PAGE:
EY Eurozone Forecast: December 2014
Crisis turning to recovery – but the Eurozone remains vulnerable
Growth to pick up again in 2015 after recent slowdown …
- After a relatively encouraging first three quarters, the final months of 2014 have seen the pace of recovery slow and a revival of fears about the Eurozone’s long-term future. We agree that substantial risks to the recovery remain, and that major obstacles to growth need to be tackled if Eurozone economies are to prosper in the medium term.
- But 2015 should see several headwinds turn to tailwinds — including the lagged effect of a weakening euro, easing fiscal austerity and more certainty in the banking sector. These factors, together with sharply lower oil prices, will support a strengthening Eurozone recovery.
- We expect GDP growth to pick up from 0.8% in 2014 to 1.2% in 2015, and then 1.6% a year in 2016–18.
... as exports grow and business confidence is restored
- Despite slower growth in the emerging markets, the Eurozone will enjoy stronger export demand in 2015, as the US and UK recoveries continue and a weaker euro offers relief to less competitive economies. Export growth should rise to 3.7% in 2015 and over 4% the year after.
- Furthermore, with the European Central Bank (ECB) asset quality review (AQR) helping to restore confidence in the banking sector, as well as complementary measures to boost liquidity, rising business confidence should be met with more readily available finance from 2015 onwards.
Rising domestic demand and an improving labor market should support growth …
- Barring further economic shocks, the Eurozone’s recovery should become more domestically driven. Households are set to receive a substantial boost from energy prices that are lower than anticipated — the weaker outlook for oil prices should boost net household income by at least 0.3 percentage points in 2015 relative to our September forecast.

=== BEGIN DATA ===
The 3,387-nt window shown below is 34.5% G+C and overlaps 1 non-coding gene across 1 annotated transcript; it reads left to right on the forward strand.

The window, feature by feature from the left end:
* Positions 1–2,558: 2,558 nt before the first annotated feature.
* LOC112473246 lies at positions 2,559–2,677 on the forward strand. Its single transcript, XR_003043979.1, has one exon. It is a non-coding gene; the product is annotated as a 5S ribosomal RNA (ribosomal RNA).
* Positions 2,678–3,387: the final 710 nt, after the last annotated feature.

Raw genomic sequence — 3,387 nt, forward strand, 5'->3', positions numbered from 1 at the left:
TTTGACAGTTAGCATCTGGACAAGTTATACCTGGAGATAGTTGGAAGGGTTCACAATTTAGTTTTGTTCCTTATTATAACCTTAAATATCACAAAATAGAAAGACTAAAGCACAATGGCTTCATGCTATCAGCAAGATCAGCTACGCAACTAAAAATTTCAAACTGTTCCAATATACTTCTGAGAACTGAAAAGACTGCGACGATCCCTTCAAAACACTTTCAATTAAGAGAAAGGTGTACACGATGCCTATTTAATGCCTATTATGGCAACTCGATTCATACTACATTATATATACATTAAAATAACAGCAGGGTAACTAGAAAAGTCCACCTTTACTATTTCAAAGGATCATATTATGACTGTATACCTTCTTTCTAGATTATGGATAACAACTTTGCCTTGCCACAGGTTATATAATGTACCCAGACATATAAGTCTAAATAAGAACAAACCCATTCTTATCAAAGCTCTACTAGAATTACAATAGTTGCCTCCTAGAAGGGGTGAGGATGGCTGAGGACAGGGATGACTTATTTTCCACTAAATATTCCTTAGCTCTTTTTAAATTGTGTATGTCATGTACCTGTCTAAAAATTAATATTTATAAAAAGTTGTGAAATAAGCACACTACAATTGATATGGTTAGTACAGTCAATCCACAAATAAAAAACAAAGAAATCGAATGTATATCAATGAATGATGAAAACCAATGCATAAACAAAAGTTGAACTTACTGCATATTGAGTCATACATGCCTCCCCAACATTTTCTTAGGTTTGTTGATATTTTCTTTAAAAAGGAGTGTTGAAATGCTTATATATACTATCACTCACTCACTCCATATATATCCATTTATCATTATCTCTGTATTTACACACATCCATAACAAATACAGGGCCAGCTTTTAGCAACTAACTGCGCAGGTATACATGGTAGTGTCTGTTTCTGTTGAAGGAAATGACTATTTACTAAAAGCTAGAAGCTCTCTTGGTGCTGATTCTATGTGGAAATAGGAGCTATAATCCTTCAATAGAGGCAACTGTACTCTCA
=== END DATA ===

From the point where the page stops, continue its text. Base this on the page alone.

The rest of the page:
- Moreover, although unemployment remains near record levels in a number of countries — over 24% in Spain and 26% in Greece — the labor market has been improving tentatively throughout 2014. With businesses investing and hiring more confidently in the years ahead, the labor market should continue to improve. These factors will support a more robust pace of household spending growth — up from 0.7% in 2014 to 1.3% in 2015 and then 1.4% a year in 2016–18.
… but the Eurozone is still vulnerable
- The recovery that started across the Eurozone in mid-2013, but which has faltered several times since then, is therefore expected to continue in the coming years. But the legacy of the crisis means that the recovery will be slower than previous rebounds. Member states, households, businesses and governments will all need to restrain spending growth in order to reduce debt levels. The pace of Eurozone growth in 2016–18 will be more than half a percentage point slower than in the decade up to 2007, when GDP growth averaged 2.3% a year.
- More worryingly, policy-makers have much-diminished weaponry to tackle further shocks. With seven Eurozone member states’ public debt above 90% of GDP and five above 100%, governments have minimal room for fiscal stimulus. And in the event that inflation fails to pick up as anticipated in the coming years, it is unclear whether a large-scale sovereign bond purchase program would be as powerful as it might have been a year or two ago.
- Although the Eurozone looks set to continue its recovery from the last crisis, there are worrying question marks about its ability to deal with future shocks..